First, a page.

Monday, November 19, 2012

Benefit of Being Ignored

Reframing #2

You can reframe anything. If you want to know what reframing is, read the previous blog, Reframing #1.

Psychologists agree that children who are ignored develop some quirky tendencies. They can be antisocial, highly anxious with seemingly ordinary activities. Because of this constant strain they can be moodier, harder to understand. It can be harder for these people to communicate. They are less likely to have friends, likely to have lower self esteem, develop addictions, and in some ways be a little immature.

But I believe everything is as it should be. The universe does not make mistakes. When it makes a person and puts that person in a certain environment, there are good reasons. There will be obstacles to overcome no matter what they are.

As a child who was largely ignored, I can tell you, there are definitely benefits. I learned to think my own way. I didn't have anyone telling me the way things were, teaching me my opinions and identity. When I travel, I don't miss anyone. I can easily adapt to my environment because I never identified myself with my environment. With all the space and silence, I was able to identify myself with myself. I listened for what the voice of God sounds like in the chest. I feel sorry for kids who are dependent on their family, who when we go on class trips are clutching their pillows, bleeding into the phone, and crying. They lose the bliss of adventure.

Psychology also says that these antisocial types are more driven to perform. Perhaps it's because they associate their worth in their actions. We all know it's good to love yourself regardless. But if you want something done and done right, these performance-driven people are where to look. They are not distracted. They are focused. They keep that space around them that they grew up in. I'd much rather be writing amazing work that others can benefit from than nursing still.

Be grateful for the way that you are. There is a very specific purpose for it. I am not discouraging healing by any means. But some things cannot be changed. Your conditioning is very hard to change, though you can change your habits. Most of the way that you are was formed by the time you were three. So try to take advantage of it. What unique perspective do you have to offer? How may you  be of service?


Monday, November 12, 2012


I’m going to launch into a series of blogs on reframing. Reframing is a very valuable tool for keeping one’s self at ease and maintaining an open mind.

Reframing is finding a different perspective for any situation. When one has a negative perspective, it restores hope and motivation. When one has a positive perspective, it allows for greater empathy to consider that others may have a negative perspective about the same thing. So either way, reframing gives one the ability to have an elevated vantage point, which is comforting and humbling. 

It is hardly ever events in themselves which produce a reaction in humans. It is humans’ conclusions based on those events which produce the reaction. The act of someone yelling at you lasts for about ten seconds. That’s objective reality. The anger you feel afterward is because of the subjective conclusion drawn by you such as: “he yelled at me because I am stupid”, or, “he’s mean”, or, “I’m not safe.” Wonder if you could simply say to yourself, “that person raised his voice at me”? Period. It’s natural for humans to search for meaning because it helps us to decide how to handle situations and alerts us to areas we may need to change. However, extracting the meaning from a situation is a coping mechanism. This is non-judgmental awareness, something similar to meditation. This gets you through difficult moments that otherwise could rip your ability to persevere and love yourself to shreds.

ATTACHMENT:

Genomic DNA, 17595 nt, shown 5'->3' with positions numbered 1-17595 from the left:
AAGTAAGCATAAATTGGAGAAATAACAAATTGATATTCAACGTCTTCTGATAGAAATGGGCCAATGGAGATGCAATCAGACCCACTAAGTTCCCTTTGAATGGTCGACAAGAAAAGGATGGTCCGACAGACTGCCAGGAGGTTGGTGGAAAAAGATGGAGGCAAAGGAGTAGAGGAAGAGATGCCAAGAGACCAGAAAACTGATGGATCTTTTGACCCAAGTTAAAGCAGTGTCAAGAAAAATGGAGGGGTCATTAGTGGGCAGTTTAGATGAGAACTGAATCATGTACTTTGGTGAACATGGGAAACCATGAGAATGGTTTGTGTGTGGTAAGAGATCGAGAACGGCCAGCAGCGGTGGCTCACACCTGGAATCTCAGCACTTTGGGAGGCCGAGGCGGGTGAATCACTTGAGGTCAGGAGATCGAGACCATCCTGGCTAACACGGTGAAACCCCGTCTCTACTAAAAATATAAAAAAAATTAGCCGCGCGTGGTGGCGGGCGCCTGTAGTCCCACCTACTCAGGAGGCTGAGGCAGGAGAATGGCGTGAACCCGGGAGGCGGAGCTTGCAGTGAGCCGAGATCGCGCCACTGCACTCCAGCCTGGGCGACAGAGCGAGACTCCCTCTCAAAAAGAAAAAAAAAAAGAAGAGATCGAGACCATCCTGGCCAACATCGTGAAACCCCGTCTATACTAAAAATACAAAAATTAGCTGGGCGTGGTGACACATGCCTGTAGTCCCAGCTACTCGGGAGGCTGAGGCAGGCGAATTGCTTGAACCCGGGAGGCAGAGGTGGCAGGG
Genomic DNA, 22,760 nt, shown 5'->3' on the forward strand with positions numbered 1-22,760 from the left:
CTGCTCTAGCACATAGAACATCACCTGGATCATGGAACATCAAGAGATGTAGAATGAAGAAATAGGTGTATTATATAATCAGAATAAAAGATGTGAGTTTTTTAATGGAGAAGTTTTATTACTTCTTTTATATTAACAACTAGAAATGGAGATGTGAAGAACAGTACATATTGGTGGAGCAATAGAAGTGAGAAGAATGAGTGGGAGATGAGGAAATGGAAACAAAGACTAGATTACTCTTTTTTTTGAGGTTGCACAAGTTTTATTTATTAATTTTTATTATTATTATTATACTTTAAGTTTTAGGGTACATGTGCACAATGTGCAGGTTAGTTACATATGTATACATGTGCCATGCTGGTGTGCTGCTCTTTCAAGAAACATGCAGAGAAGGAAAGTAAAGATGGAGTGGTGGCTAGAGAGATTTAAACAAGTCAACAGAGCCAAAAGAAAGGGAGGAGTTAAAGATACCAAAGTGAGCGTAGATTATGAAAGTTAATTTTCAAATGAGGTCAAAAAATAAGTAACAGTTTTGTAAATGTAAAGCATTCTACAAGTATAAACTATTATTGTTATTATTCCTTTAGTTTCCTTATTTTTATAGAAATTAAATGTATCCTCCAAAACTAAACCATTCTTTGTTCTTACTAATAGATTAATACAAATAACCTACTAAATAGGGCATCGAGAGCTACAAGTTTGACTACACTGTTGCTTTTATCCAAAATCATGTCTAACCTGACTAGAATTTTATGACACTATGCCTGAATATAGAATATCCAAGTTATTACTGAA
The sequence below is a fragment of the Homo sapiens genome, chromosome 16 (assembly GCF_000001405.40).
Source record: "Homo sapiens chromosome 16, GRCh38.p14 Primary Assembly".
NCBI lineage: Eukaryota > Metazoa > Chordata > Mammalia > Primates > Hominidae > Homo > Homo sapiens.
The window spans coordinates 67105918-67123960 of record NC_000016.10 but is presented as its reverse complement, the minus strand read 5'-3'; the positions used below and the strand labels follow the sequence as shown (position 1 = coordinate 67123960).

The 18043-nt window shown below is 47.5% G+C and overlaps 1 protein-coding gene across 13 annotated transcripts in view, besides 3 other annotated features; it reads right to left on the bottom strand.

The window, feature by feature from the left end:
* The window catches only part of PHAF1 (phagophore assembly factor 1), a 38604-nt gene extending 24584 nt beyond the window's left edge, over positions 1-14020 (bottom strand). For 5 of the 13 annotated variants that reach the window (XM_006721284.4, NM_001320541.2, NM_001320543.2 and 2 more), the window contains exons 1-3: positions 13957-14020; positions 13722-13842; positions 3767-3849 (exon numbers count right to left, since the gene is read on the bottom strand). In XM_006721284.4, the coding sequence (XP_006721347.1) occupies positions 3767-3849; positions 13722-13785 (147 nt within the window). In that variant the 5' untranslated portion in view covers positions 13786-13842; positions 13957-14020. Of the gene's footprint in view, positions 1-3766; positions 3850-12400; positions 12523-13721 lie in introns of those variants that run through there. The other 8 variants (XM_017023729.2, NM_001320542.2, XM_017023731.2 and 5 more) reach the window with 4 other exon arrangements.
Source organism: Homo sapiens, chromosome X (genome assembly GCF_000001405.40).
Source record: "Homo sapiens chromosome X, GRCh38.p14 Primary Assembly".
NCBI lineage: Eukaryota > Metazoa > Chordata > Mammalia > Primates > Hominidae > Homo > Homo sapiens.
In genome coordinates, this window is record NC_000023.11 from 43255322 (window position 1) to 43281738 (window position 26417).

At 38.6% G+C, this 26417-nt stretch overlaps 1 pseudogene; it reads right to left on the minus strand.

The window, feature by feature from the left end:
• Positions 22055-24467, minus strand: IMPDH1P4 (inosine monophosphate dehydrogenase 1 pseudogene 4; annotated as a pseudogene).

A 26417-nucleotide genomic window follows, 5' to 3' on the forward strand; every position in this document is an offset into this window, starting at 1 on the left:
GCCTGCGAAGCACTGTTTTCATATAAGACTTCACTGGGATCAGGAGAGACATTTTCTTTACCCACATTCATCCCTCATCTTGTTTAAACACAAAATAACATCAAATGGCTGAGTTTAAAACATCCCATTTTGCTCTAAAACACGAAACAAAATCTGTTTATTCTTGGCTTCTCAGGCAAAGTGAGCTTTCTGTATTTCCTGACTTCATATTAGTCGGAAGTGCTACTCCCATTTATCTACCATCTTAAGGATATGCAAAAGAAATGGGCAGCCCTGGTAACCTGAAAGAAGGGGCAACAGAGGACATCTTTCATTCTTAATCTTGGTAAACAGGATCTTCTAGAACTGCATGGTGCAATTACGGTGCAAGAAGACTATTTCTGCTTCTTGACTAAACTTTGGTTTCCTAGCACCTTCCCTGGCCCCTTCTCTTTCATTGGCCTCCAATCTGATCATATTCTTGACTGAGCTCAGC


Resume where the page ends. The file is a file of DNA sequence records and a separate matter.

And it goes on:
With reframing, if someone cuts in front of you in traffic, instead of him being an insensitive incompetent jerk, he is possibly late to work, upset, distracted, old, going to the hospital, who knows. It doesn’t so much matter whether you’re right or wrong about your subjective conclusion. It matters more that you remain calm so that your health is optimal, your participation in your life more effective. Later, if you wish to deal with the emotions you feel, certainly do so. That’s very healthy. But don’t linger in them. Deal with them, consider another perspective, and try to move on.

Sunday, November 11, 2012

Accepting Anxiety

Anxiety in itself is often crippling. I have found in dealing with my own that the goal is not to reduce the anxiety but to accept it. Acceptance ultimately leads to reduction, and I'll discuss why in a moment, but it is important to not be thinking about it going away. Welcoming it is the only way it can be soothed.

Anxiety about your own anxiety can make it worse. Often one judges his reasons for being anxious, as though the anxiety were not necessary, were not justified. Every phenomenon is always justified, it just may not lead to the highest good. If someone murders someone, he has his reasons. If you're anxious, you have yours. It is useful to analyze the cause of your anxiety without attaching subjective meaning to the cause. For example, say I'm anxious because I'm getting bad grades in college. I worry about my parents scolding me, teachers not liking me, fear my social and economical status will be jeopardized. These are of course  average concerns. No one wants to be ostracized for being human and making a "mistake." Here the goal is to not dwell on those fears though. Accept them as having the right to exist. Simply see them. If you need to label them in your mind so as to not get wrapped up in their implications, say something like "I have fear that I will be rejected by people I admire because I am getting bad grades." This is objective and helps you to move along, whereas a conclusion based on the objective facts such as "I'm no good. I don't deserve to exist" is merely your own opinion and will only prolong your suffering.